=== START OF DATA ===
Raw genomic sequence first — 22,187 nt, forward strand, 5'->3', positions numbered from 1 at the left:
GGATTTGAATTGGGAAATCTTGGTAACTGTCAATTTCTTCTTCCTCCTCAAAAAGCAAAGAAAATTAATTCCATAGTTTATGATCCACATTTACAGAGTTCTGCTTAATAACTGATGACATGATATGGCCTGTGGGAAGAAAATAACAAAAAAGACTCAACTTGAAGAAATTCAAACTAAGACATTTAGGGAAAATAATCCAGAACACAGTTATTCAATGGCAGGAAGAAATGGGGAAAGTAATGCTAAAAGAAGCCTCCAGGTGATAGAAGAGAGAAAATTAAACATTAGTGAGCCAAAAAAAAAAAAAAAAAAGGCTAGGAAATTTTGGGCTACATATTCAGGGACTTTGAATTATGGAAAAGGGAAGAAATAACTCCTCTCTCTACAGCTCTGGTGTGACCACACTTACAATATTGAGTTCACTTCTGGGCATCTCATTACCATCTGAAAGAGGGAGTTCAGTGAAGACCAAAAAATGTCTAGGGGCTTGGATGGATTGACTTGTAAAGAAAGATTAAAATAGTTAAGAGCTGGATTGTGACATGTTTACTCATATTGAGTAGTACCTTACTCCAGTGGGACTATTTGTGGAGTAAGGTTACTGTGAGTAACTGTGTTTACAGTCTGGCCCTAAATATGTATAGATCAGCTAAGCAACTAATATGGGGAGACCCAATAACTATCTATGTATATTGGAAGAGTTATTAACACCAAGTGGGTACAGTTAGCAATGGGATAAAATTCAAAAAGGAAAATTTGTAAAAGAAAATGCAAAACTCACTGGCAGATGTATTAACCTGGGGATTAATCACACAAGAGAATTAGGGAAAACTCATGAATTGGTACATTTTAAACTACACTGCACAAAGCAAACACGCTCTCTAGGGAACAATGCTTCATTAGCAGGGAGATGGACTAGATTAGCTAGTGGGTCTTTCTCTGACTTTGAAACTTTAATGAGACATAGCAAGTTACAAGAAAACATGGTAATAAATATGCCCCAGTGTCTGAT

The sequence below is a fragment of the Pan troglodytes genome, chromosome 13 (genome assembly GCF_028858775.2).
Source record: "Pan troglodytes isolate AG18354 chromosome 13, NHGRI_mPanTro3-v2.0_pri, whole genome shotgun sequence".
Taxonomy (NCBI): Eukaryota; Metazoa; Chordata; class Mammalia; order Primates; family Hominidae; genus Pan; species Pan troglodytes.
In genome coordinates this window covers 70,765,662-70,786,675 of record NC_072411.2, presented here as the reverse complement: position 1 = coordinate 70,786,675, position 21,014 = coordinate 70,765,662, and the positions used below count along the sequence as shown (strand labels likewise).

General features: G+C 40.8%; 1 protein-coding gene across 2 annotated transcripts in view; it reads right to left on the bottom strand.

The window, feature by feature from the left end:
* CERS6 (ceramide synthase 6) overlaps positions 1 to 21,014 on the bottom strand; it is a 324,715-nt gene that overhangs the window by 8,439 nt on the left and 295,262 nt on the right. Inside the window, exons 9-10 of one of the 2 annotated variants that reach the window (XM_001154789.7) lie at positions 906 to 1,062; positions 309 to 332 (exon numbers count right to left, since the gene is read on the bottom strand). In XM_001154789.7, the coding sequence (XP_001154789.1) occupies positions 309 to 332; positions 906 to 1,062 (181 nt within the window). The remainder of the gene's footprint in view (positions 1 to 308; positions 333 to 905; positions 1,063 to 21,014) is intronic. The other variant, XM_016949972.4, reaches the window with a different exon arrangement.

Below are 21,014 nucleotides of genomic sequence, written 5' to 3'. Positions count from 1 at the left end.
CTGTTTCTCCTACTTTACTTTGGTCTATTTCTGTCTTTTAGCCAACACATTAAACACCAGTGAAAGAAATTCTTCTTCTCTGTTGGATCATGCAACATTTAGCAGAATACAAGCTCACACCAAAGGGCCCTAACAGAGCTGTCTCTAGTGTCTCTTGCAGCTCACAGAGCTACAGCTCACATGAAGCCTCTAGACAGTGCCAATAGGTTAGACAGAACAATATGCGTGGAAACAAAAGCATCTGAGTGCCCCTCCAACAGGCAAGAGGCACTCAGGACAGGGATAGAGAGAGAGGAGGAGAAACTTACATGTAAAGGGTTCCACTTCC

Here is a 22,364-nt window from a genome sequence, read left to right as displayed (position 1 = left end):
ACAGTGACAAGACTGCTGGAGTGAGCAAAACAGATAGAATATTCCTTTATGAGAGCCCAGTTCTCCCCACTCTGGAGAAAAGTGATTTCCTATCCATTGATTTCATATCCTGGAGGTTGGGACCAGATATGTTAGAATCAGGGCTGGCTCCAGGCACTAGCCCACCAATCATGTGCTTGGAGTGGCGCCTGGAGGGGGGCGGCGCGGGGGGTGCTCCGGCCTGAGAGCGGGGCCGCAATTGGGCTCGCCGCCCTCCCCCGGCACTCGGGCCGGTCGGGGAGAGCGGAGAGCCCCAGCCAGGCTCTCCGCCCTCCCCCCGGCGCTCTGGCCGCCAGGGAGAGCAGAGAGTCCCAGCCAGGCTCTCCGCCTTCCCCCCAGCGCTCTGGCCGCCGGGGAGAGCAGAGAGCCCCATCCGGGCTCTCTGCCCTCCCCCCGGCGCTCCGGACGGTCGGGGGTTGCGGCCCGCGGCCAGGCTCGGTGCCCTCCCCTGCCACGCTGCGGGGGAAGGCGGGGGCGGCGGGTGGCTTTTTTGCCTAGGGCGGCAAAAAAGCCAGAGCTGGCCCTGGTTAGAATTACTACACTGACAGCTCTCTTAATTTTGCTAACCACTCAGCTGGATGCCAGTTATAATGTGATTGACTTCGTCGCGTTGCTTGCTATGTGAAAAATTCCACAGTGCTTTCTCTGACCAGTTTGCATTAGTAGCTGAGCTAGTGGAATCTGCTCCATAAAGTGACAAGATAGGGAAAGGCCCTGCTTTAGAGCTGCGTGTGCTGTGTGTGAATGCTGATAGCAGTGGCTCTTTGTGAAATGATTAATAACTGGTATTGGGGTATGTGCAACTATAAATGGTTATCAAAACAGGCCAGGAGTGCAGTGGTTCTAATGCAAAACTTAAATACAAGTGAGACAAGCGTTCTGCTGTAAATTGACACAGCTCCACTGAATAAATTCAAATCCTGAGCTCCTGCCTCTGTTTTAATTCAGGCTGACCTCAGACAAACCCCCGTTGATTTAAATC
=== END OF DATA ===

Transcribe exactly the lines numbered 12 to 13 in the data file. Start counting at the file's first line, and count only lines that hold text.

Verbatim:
Here is a 22,364-nt window from a genome sequence, read left to right as displayed (position 1 = left end):
ACAGTGACAAGACTGCTGGAGTGAGCAAAACAGATAGAATATTCCTTTATGAGAGCCCAGTTCTCCCCACTCTGGAGAAAAGTGATTTCCTATCCATTGATTTCATATCCTGGAGGTTGGGACCAGATATGTTAGAATCAGGGCTGGCTCCAGGCACTAGCCCACCAATCATGTGCTTGGAGTGGCGCCTGGAGGGGGGCGGCGCGGGGGGTGCTCCGGCCTGAGAGCGGGGCCGCAATTGGGCTCGCCGCCCTCCCCCGGCACTCGGGCCGGTCGGGGAGAGCGGAGAGCCCCAGCCAGGCTCTCCGCCCTCCCCCCGGCGCTCTGGCCGCCAGGGAGAGCAGAGAGTCCCAGCCAGGCTCTCCGCCTTCCCCCCAGCGCTCTGGCCGCCGGGGAGAGCAGAGAGCCCCATCCGGGCTCTCTGCCCTCCCCCCGGCGCTCCGGACGGTCGGGGGTTGCGGCCCGCGGCCAGGCTCGGTGCCCTCCCCTGCCACGCTGCGGGGGAAGGCGGGGGCGGCGGGTGGCTTTTTTGCCTAGGGCGGCAAAAAAGCCAGAGCTGGCCCTGGTTAGAATTACTACACTGACAGCTCTCTTAATTTTGCTAACCACTCAGCTGGATGCCAGTTATAATGTGATTGACTTCGTCGCGTTGCTTGCTATGTGAAAAATTCCACAGTGCTTTCTCTGACCAGTTTGCATTAGTAGCTGAGCTAGTGGAATCTGCTCCATAAAGTGACAAGATAGGGAAAGGCCCTGCTTTAGAGCTGCGTGTGCTGTGTGTGAATGCTGATAGCAGTGGCTCTTTGTGAAATGATTAATAACTGGTATTGGGGTATGTGCAACTATAAATGGTTATCAAAACAGGCCAGGAGTGCAGTGGTTCTAATGCAAAACTTAAATACAAGTGAGACAAGCGTTCTGCTGTAAATTGACACAGCTCCACTGAATAAATTCAAATCCTGAGCTCCTGCCTCTGTTTTAATTCAGGCTGACCTCAGACAAACCCCCGTTGATTTAAATC